A therapy dog needs time not only to learn the obedience and desired behaviors and responses. The dog needs to feel that he and I are a team. He needs to know that I will always look out for his safety and best interests. He must know that we are working together and he can trust me to have his back. These things take time. A relationship on this level cannot be built quickly. I must earn the dog’s trust and respect just as much as he must earn mine. A good dog/handler relationship is a beautiful thing!

New Friends

Mourning Dove

We have a couple new residents here at Sanctuary Acres. At least for the time being. We have two young mourning doves hanging around in the patio area. There is a small pear tree in one of our raised beds that has a bird’s nest in the top. There are so many leaves around the nest that we never got a good look at the resident bird although we did hear nestlings chirping at one point and noticed an adult coming back to feed its young.

It must have been a mourning dove. Occasionally we see an adult, but usually it’s two slightly smaller birds that must have been born this year. They don’t show much fear of us or the dogs, having grown up with their nest so near us. They grew up watching us sit on the patio, so we are nothing of concern to them.

A young mourning dove listening to me talk.

I am able to get within a few feet of the young birds. Often when I enter the patio garden the doves are there. One time they were sitting on the brick walkway sunning themselves when I came along. They moved to keep around 3 or 4 feet in front of me, but never flew away or seemed too concerned. I can stand there and talk to them and they listen to my voice, cocking their heads from side to side as if they find the conversation very interesting. I have come upon the a number of times and taken the opportunity to socialize with them.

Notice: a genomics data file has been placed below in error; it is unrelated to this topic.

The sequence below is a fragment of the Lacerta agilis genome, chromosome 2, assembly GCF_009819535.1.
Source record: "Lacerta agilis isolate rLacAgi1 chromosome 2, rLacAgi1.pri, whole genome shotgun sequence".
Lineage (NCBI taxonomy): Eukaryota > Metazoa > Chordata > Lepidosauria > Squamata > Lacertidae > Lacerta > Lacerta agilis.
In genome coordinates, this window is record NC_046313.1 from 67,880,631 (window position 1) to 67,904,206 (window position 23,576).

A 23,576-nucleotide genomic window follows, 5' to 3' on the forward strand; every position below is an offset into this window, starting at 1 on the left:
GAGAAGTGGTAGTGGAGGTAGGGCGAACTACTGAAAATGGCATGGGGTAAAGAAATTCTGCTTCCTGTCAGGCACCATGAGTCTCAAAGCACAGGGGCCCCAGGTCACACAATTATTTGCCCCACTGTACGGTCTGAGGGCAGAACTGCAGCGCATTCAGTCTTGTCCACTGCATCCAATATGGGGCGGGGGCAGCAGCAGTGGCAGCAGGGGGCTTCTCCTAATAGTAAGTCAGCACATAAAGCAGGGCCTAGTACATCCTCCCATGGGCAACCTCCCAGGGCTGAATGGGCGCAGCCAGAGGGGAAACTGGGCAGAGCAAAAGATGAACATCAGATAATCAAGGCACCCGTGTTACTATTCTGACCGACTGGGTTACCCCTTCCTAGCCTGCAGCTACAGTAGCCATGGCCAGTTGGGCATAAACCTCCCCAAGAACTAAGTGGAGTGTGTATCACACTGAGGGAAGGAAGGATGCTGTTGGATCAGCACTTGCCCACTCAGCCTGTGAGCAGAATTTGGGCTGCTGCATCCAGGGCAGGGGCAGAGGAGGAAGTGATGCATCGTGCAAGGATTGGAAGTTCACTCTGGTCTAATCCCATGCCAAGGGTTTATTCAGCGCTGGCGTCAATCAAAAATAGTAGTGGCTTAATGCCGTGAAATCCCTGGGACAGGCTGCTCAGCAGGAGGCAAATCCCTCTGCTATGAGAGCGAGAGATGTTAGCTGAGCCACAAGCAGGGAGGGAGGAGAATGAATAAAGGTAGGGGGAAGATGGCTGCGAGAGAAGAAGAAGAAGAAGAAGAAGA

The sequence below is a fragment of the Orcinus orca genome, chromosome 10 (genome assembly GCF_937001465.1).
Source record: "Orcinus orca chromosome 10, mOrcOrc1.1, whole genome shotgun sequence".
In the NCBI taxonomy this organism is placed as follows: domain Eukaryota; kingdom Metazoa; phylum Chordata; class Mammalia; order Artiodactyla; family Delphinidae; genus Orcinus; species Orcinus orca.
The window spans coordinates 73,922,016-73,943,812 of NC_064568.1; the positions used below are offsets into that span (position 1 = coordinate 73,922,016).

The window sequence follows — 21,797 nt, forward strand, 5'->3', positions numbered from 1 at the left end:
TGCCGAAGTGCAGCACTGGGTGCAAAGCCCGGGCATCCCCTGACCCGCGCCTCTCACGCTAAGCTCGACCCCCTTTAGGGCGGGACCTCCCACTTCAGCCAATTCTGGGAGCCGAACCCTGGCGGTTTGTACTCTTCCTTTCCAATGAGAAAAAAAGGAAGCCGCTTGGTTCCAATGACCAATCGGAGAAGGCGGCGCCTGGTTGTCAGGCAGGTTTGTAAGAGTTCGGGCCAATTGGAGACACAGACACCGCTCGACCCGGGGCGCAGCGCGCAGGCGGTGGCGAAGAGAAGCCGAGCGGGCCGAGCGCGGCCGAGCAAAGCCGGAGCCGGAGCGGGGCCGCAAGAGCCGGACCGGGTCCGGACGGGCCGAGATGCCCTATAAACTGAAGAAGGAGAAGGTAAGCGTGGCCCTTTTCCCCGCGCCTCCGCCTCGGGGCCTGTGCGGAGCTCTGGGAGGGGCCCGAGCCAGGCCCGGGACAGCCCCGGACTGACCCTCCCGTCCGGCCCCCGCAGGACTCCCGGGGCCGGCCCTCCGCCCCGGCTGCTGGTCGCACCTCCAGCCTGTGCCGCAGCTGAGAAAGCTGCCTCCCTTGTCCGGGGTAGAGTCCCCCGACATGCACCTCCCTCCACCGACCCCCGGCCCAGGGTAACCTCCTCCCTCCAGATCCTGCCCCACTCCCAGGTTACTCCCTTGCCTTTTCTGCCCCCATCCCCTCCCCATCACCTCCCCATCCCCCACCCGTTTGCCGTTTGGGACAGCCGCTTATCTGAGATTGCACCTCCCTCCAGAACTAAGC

Claire watching our two young dove friends.

The doves spend some time in the pine trees that surround the patio. They sometimes fly down to the patio as if they want to hang out with us. They have even come to the patio when I am sitting out with the dogs. The dogs do show some interest in the doves. If the doves stay still, then the dogs leave them alone. The doves will fly up into the trees if one of the dogs runs near them and barks, but they will come back later.

I am working on teaching the dogs not to chase the doves when they move around. It is going pretty well. I tell the dogs, these are our doves. If they move towards the doves, I tell the dogs “no no.” This is working well. Claire is our most active dog and likes to watch them. She likes to watch every thing. Even she usually leaves the birds alone at my request. They provide fine entertainment.